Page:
“I had a remarkable opportunity to work with a WSU History student, Hawraa Chreim, who completed a 42-hour spring 2021 internship,” Sadick says. “In addition to writing social media posts and researching labels and catalog information, Hawraa introduced me and WHM to Arwa Alkhateeb Singer, the owner of Amira Boutique in Norwood, who lent hijabs and accessories for the exhibit. Hawraa wrote the exhibit label on hijab fashion, which opens ‘The Power of Clothes’ section of the exhibit.”
The show also reflects the diversity of styles created by immigrant dressmakers that came to Worcester from many countries. In researching that aspect of the show, the professor became an eager student. “I really enjoyed learning more about the history of Worcester’s dressmakers,” Haller says. “Many of them were and are immigrant women who used their skills, creativity, and fashion sense to bring the clothing of their home to Worcester as well as to introduce Worcester to more cosmopolitan fashions. That history of female entrepreneurship in Worcester, going back to the 1920s through today, was inspiring to uncover.”
An important point that Haller hopes visitors take away from the exhibition is that 1920 was a starting point, not an end point. “1920 only ended voting discrimination by sex and there were still lots of other ways that women could be discriminated against,” she says. “For instance, the Swedish immigrant dressmakers in Worcester in 1920 who made some of the earliest dresses in the exhibit might not have been able to vote because Massachusetts had a literacy requirement for voting. Jim Crow in the South meant that many Black women could not vote. Many Native American women could not vote because they were not citizens.”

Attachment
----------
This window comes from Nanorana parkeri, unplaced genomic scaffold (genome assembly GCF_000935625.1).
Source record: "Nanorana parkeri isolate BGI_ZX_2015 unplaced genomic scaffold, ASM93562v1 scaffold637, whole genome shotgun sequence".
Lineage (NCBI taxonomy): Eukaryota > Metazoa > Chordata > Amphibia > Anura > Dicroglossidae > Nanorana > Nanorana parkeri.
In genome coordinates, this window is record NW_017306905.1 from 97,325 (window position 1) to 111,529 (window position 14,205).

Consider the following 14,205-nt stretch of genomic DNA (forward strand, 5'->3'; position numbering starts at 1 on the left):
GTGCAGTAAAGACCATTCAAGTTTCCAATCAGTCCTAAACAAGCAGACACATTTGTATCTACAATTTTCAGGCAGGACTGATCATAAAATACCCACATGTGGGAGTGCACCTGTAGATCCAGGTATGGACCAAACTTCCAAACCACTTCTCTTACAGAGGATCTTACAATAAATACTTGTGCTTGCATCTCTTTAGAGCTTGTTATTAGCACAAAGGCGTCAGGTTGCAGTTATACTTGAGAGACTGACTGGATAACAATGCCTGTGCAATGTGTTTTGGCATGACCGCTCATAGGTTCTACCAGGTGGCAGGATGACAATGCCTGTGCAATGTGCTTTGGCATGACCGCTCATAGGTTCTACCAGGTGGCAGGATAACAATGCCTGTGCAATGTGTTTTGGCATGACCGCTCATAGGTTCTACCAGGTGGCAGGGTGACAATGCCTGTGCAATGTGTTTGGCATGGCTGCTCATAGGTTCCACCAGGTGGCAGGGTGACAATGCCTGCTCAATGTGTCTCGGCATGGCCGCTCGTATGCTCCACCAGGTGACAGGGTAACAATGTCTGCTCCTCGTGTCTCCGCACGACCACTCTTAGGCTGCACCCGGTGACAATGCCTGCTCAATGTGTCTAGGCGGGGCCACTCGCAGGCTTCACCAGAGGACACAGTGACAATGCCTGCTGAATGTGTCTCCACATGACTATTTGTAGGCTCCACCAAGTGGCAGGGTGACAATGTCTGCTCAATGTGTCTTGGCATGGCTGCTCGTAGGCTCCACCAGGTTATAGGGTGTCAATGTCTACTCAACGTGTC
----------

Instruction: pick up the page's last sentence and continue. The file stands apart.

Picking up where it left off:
The closing image in the exhibit combines an image of suffragists celebrating 1920 with a photograph of Morgan Johnson, one of the organizers of and speakers at the Say Her Name march in June of 2020 in Worcester’s East Park, which peacefully protested the killing of Breonna Taylor by police in Louisville, Ky. “This image, for me, represents the power of what has been achieved and the need to continue to address injustices,” Haller says.
In the above photo: Charlotte Haller, Ph.D., at the “Pretty Powerful” exhibition at Worcester Historical Museum.